Despite being widely used and tried and tested, SFCCs are not appropriate to use for all projects. Parties need to carefully consider the terms of the SFCC and assess whether such a contract is appropriate in the circumstances. Some of the inherent risks with the use of SFCCs include the following:
• SFCCs are generic documents that must be amended to reflect the actual intent of the parties. The key risk areas for each project must be considered and the SFCC should be amended accordingly. Parties often make the error of relying on unamended (or inadequately amended) SFCCs which will not always address the unique risk issues in a project and may result in disputes arising as the contract does not adequately allocate risk.
• SFCCs are not always amended correctly, which can lead to uncertainty when clauses are interpreted. For example, if a party is filling in the blank for interest to be paid on outstanding invoices, the mere insertion of a figure will not be appropriate. Care needs to be taken to specify whether interest is calculated yearly, monthly or daily. This is an example of a very simple error to make, but it is surprising how frequent these errors occur when SFCCs are utilised.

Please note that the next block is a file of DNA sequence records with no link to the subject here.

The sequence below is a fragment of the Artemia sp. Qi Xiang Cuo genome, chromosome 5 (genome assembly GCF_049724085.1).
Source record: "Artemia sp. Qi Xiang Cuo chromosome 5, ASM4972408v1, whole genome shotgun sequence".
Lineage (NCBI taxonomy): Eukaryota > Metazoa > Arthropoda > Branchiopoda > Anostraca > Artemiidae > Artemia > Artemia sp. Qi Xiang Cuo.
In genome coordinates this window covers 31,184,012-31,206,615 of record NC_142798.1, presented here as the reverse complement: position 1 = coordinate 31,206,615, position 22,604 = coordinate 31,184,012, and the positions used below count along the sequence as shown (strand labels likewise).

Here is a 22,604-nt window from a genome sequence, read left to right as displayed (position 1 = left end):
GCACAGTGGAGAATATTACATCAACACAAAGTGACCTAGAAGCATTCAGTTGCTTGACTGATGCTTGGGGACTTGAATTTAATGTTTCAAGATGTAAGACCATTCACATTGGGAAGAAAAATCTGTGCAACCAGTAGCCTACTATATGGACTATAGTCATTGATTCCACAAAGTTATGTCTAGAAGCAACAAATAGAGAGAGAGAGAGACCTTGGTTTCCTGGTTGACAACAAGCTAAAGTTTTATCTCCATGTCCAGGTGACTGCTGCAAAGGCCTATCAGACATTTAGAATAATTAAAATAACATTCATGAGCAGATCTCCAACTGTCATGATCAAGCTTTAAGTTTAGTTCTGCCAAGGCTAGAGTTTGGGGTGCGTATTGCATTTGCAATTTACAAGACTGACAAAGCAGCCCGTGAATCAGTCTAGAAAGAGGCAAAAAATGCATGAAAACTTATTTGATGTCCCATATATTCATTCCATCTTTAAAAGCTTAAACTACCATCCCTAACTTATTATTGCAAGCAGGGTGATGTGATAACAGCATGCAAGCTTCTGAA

• When amending SFCCs it is important to take care to ensure that the amendments flow through the whole contract and that all related clauses are amended. It is frequently the case that a party will amend a clause, which also affects the operation/interpretation of another clause, which in turn causes an inconsistency in the contract and leads to confusion.
• Certain clauses in SFCCs may be inconsistent with the applicable local law. It is important that parties consider this issue carefully, otherwise the situation may arise where a party is relying on a right in a contract which is not enforceable in a particular jurisdiction. For example, the enforcement of termination for convenience clauses in the UAE is questionable and a party seeking to rely on this right may find that they have no entitlement to do so. The same applies with respect to the applicability of time bar clauses. Therefore, it is important to consider whether the terms of a SFCC are purporting to introduce legal concepts which do not fit within the bounds of the local law.
From the above it can be seen that there are both advantages and disadvantages with using SFCCs. The key is for parties to consider the convenience and cost effectiveness of SFCCs in light of the need to have a more tailored contract which specifically addresses all the pertinent risk issues. Furthermore it is particularly important to assess whether the provisions of the SFCC are consistent with the local laws which govern the contract.
Care needs to be taken when using SFCCs. In an attempt to cut legal costs many companies use SFCCs without appropriate legal advice. Consequently, a SFCC which may appear to be your friend at the outset may well end up being your foe in the long run.
By Sachin Kerur and George Varma